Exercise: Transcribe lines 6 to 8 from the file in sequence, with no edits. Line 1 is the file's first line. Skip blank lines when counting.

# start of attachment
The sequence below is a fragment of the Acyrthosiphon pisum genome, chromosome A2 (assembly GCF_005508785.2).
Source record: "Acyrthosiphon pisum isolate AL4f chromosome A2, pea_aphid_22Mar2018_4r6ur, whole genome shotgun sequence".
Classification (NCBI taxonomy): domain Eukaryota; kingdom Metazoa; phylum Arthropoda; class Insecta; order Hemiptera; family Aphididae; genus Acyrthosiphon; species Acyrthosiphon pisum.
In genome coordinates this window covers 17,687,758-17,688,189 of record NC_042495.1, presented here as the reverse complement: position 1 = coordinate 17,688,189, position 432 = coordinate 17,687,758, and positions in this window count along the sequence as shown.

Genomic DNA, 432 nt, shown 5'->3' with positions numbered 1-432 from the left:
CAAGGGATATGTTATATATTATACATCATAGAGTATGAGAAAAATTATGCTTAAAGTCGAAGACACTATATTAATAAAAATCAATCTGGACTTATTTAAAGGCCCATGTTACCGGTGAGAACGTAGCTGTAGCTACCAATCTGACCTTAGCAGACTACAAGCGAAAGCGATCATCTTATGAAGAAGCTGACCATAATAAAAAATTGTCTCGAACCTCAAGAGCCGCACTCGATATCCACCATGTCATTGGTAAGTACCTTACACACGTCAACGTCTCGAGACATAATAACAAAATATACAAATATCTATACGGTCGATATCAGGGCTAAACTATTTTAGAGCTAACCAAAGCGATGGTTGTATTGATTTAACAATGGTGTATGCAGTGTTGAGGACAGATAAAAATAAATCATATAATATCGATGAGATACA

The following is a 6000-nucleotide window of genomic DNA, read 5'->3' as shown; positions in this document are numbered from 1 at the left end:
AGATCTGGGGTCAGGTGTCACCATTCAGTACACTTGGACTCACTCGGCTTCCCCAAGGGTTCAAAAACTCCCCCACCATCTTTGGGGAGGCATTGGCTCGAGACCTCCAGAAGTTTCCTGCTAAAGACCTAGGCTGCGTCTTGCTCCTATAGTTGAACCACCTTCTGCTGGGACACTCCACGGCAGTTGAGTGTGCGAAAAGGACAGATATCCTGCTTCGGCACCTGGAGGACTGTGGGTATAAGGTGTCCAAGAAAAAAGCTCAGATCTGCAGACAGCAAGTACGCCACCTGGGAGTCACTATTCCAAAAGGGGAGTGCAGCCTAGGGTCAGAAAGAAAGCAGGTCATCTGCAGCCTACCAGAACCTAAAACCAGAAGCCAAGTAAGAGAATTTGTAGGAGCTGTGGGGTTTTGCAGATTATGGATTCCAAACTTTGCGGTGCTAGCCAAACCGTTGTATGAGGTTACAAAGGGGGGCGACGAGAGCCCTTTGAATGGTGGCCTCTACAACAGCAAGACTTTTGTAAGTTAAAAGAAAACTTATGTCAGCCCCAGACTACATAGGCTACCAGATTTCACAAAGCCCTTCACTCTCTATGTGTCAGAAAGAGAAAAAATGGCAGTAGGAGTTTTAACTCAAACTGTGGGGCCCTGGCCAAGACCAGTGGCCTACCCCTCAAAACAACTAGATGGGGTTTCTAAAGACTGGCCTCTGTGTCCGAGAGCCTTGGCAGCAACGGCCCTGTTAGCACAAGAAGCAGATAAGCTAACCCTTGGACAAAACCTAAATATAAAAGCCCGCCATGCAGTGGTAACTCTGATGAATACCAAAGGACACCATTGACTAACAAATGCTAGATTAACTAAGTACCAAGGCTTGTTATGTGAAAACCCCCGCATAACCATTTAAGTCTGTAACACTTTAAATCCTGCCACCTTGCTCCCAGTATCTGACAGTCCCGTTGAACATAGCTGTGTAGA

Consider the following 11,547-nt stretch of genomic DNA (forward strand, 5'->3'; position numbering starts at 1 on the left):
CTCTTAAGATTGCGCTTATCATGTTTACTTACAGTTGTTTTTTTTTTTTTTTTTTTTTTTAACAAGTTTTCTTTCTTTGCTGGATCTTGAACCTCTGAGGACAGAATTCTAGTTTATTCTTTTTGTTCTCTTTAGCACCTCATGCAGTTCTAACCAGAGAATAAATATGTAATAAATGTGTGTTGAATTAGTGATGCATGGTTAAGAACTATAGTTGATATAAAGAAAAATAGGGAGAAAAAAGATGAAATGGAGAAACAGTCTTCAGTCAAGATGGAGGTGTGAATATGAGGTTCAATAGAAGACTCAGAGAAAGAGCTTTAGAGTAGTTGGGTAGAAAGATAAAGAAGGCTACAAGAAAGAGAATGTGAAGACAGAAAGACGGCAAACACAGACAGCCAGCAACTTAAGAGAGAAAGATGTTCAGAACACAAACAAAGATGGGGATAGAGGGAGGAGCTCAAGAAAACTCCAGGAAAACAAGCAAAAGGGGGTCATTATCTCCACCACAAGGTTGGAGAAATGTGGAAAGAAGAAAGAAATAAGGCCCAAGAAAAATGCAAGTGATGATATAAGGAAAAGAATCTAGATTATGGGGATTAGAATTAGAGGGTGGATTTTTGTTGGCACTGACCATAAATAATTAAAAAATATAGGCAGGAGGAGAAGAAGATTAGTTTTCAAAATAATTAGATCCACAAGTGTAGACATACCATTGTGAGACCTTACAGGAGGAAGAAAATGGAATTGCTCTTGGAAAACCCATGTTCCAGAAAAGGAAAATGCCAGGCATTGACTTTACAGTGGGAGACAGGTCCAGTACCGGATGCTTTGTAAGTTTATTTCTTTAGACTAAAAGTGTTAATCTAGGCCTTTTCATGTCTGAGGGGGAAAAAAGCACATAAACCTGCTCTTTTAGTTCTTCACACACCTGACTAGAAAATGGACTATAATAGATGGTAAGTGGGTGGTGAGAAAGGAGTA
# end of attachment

CAAGGGATATGTTATATATTATACATCATAGAGTATGAGAAAAATTATGCTTAAAGTCGAAGACACTATATTAATAAAAATCAATCTGGACTTATTTAAAGGCCCATGTTACCGGTGAGAACGTAGCTGTAGCTACCAATCTGACCTTAGCAGACTACAAGCGAAAGCGATCATCTTATGAAGAAGCTGACCATAATAAAAAATTGTCTCGAACCTCAAGAGCCGCACTCGATATCCACCATGTCATTGGTAAGTACCTTACACACGTCAACGTCTCGAGACATAATAACAAAATATACAAATATCTATACGGTCGATATCAGGGCTAAACTATTTTAGAGCTAACCAAAGCGATGGTTGTATTGATTTAACAATGGTGTATGCAGTGTTGAGGACAGATAAAAATAAATCATATAATATCGATGAGATACA

The following is a 6000-nucleotide window of genomic DNA, read 5'->3' as shown; positions in this document are numbered from 1 at the left end:
AGATCTGGGGTCAGGTGTCACCATTCAGTACACTTGGACTCACTCGGCTTCCCCAAGGGTTCAAAAACTCCCCCACCATCTTTGGGGAGGCATTGGCTCGAGACCTCCAGAAGTTTCCTGCTAAAGACCTAGGCTGCGTCTTGCTCCTATAGTTGAACCACCTTCTGCTGGGACACTCCACGGCAGTTGAGTGTGCGAAAAGGACAGATATCCTGCTTCGGCACCTGGAGGACTGTGGGTATAAGGTGTCCAAGAAAAAAGCTCAGATCTGCAGACAGCAAGTACGCCACCTGGGAGTCACTATTCCAAAAGGGGAGTGCAGCCTAGGGTCAGAAAGAAAGCAGGTCATCTGCAGCCTACCAGAACCTAAAACCAGAAGCCAAGTAAGAGAATTTGTAGGAGCTGTGGGGTTTTGCAGATTATGGATTCCAAACTTTGCGGTGCTAGCCAAACCGTTGTATGAGGTTACAAAGGGGGGCGACGAGAGCCCTTTGAATGGTGGCCTCTACAACAGCAAGACTTTTGTAAGTTAAAAGAAAACTTATGTCAGCCCCAGACTACATAGGCTACCAGATTTCACAAAGCCCTTCACTCTCTATGTGTCAGAAAGAGAAAAAATGGCAGTAGGAGTTTTAACTCAAACTGTGGGGCCCTGGCCAAGACCAGTGGCCTACCCCTCAAAACAACTAGATGGGGTTTCTAAAGACTGGCCTCTGTGTCCGAGAGCCTTGGCAGCAACGGCCCTGTTAGCACAAGAAGCAGATAAGCTAACCCTTGGACAAAACCTAAATATAAAAGCCCGCCATGCAGTGGTAACTCTGATGAATACCAAAGGACACCATTGACTAACAAATGCTAGATTAACTAAGTACCAAGGCTTGTTATGTGAAAACCCCCGCATAACCATTTAAGTCTGTAACACTTTAAATCCTGCCACCTTGCTCCCAGTATCTGACAGTCCCGTTGAACATAGCTGTGTAGA